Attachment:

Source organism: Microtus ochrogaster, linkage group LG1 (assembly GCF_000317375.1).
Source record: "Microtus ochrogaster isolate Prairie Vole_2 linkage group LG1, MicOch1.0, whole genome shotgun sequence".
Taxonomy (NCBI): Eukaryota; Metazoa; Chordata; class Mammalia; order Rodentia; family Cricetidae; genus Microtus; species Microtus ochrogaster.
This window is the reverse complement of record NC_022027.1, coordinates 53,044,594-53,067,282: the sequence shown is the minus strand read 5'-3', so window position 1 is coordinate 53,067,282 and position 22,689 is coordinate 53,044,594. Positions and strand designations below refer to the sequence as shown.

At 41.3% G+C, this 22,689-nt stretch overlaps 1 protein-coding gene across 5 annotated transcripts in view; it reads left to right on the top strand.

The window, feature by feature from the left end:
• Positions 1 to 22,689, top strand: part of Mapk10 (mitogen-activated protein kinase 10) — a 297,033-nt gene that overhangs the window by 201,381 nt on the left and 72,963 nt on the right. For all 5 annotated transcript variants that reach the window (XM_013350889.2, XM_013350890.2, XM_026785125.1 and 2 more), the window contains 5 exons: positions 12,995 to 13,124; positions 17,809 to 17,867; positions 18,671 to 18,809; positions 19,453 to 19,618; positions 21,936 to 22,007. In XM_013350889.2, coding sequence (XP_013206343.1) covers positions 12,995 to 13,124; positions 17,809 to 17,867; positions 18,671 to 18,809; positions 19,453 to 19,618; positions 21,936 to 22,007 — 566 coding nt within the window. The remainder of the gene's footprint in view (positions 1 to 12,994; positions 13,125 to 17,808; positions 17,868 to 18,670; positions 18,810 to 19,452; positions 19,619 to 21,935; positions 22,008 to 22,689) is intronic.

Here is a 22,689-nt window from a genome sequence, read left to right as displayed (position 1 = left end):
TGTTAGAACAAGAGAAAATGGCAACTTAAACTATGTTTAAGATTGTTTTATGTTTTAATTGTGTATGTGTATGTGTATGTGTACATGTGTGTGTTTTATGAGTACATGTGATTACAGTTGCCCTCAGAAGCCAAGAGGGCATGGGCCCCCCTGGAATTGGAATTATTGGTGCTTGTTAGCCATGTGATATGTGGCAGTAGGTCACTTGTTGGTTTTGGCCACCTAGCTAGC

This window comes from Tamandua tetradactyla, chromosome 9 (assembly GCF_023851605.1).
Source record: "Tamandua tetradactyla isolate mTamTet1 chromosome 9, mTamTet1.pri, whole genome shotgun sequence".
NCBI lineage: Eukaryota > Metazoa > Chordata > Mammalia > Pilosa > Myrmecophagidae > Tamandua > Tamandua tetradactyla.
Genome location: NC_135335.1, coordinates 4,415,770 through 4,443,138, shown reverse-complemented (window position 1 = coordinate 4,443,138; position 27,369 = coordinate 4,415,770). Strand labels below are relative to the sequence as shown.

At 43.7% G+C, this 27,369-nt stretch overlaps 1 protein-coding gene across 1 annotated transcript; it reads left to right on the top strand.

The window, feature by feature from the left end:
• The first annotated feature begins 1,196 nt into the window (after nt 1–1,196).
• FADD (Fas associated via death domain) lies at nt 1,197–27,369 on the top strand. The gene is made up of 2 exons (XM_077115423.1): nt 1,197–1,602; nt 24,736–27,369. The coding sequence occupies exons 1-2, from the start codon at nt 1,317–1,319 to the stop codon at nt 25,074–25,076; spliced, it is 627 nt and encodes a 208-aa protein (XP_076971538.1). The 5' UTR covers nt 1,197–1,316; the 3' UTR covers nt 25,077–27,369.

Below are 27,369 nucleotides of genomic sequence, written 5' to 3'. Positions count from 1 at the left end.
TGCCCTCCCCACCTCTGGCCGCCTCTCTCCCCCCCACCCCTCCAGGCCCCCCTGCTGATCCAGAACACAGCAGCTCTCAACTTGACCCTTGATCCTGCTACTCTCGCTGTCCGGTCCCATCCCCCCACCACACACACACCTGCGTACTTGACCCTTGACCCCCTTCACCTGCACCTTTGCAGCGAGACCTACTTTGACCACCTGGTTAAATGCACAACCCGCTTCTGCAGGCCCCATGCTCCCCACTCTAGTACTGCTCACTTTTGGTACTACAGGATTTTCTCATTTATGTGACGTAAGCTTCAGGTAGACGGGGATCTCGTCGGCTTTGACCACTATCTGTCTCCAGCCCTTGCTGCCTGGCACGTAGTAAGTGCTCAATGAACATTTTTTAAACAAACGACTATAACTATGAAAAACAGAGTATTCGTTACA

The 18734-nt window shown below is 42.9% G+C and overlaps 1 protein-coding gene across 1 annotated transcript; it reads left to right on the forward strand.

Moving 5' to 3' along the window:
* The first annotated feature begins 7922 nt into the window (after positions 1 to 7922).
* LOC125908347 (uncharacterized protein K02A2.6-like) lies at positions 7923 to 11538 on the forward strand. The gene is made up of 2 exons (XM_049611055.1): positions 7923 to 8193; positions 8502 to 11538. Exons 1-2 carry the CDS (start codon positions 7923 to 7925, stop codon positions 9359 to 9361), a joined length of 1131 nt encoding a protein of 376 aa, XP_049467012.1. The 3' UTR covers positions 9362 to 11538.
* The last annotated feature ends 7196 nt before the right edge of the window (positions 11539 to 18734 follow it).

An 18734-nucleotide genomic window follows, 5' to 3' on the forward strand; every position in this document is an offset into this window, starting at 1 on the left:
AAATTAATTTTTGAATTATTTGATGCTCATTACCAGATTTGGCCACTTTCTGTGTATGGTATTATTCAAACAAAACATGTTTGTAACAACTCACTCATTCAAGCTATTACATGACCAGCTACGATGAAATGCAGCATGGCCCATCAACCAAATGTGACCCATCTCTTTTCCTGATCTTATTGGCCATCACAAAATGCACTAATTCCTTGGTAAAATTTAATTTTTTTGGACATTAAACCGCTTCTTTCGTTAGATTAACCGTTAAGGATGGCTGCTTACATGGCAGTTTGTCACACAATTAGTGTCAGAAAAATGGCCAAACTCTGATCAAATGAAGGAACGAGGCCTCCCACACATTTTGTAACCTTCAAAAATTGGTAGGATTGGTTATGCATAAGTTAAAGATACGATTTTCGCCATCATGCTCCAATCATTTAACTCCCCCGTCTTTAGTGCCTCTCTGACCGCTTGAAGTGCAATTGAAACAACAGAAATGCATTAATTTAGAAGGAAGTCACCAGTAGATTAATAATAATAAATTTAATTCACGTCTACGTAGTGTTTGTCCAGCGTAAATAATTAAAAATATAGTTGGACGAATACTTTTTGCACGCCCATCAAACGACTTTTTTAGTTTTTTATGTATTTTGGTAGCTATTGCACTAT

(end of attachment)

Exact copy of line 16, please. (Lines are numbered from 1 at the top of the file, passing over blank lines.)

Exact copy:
• The first annotated feature begins 1,196 nt into the window (after nt 1–1,196).